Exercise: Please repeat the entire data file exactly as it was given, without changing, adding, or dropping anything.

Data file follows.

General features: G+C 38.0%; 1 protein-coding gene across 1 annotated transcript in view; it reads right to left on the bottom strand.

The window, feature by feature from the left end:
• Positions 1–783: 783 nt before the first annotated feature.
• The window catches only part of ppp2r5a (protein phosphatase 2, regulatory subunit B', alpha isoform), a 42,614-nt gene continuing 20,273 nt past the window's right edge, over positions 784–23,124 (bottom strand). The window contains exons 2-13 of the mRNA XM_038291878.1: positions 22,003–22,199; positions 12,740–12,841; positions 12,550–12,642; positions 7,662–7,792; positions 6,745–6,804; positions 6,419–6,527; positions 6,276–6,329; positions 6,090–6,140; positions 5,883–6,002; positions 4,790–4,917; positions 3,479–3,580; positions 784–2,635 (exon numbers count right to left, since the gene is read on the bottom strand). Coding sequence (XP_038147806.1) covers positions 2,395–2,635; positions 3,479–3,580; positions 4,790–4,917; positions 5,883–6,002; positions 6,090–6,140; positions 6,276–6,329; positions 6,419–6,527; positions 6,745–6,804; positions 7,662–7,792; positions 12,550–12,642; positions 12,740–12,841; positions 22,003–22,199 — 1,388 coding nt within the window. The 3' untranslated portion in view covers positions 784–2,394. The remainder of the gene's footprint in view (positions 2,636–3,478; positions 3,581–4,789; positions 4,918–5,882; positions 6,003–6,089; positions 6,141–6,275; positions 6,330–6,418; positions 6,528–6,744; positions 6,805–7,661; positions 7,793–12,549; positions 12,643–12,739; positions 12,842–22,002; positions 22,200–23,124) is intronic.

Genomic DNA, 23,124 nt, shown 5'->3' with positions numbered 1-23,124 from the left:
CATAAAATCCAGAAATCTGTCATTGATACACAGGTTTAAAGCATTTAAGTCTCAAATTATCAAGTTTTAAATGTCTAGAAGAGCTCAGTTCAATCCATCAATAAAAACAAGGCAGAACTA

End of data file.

General features: G+C 38.0%; 1 protein-coding gene across 1 annotated transcript in view; it reads right to left on the bottom strand.

The window, feature by feature from the left end:
• Positions 1–783: 783 nt before the first annotated feature.
• The window catches only part of ppp2r5a (protein phosphatase 2, regulatory subunit B', alpha isoform), a 42,614-nt gene continuing 20,273 nt past the window's right edge, over positions 784–23,124 (bottom strand). The window contains exons 2-13 of the mRNA XM_038291878.1: positions 22,003–22,199; positions 12,740–12,841; positions 12,550–12,642; positions 7,662–7,792; positions 6,745–6,804; positions 6,419–6,527; positions 6,276–6,329; positions 6,090–6,140; positions 5,883–6,002; positions 4,790–4,917; positions 3,479–3,580; positions 784–2,635 (exon numbers count right to left, since the gene is read on the bottom strand). Coding sequence (XP_038147806.1) covers positions 2,395–2,635; positions 3,479–3,580; positions 4,790–4,917; positions 5,883–6,002; positions 6,090–6,140; positions 6,276–6,329; positions 6,419–6,527; positions 6,745–6,804; positions 7,662–7,792; positions 12,550–12,642; positions 12,740–12,841; positions 22,003–22,199 — 1,388 coding nt within the window. The 3' untranslated portion in view covers positions 784–2,394. The remainder of the gene's footprint in view (positions 2,636–3,478; positions 3,581–4,789; positions 4,918–5,882; positions 6,003–6,089; positions 6,141–6,275; positions 6,330–6,418; positions 6,528–6,744; positions 6,805–7,661; positions 7,793–12,549; positions 12,643–12,739; positions 12,842–22,002; positions 22,200–23,124) is intronic.

Genomic DNA, 23,124 nt, shown 5'->3' with positions numbered 1-23,124 from the left:
CATAAAATCCAGAAATCTGTCATTGATACACAGGTTTAAAGCATTTAAGTCTCAAATTATCAAGTTTTAAATGTCTAGAAGAGCTCAGTTCAATCCATCAATAAAAACAAGGCAGAACTA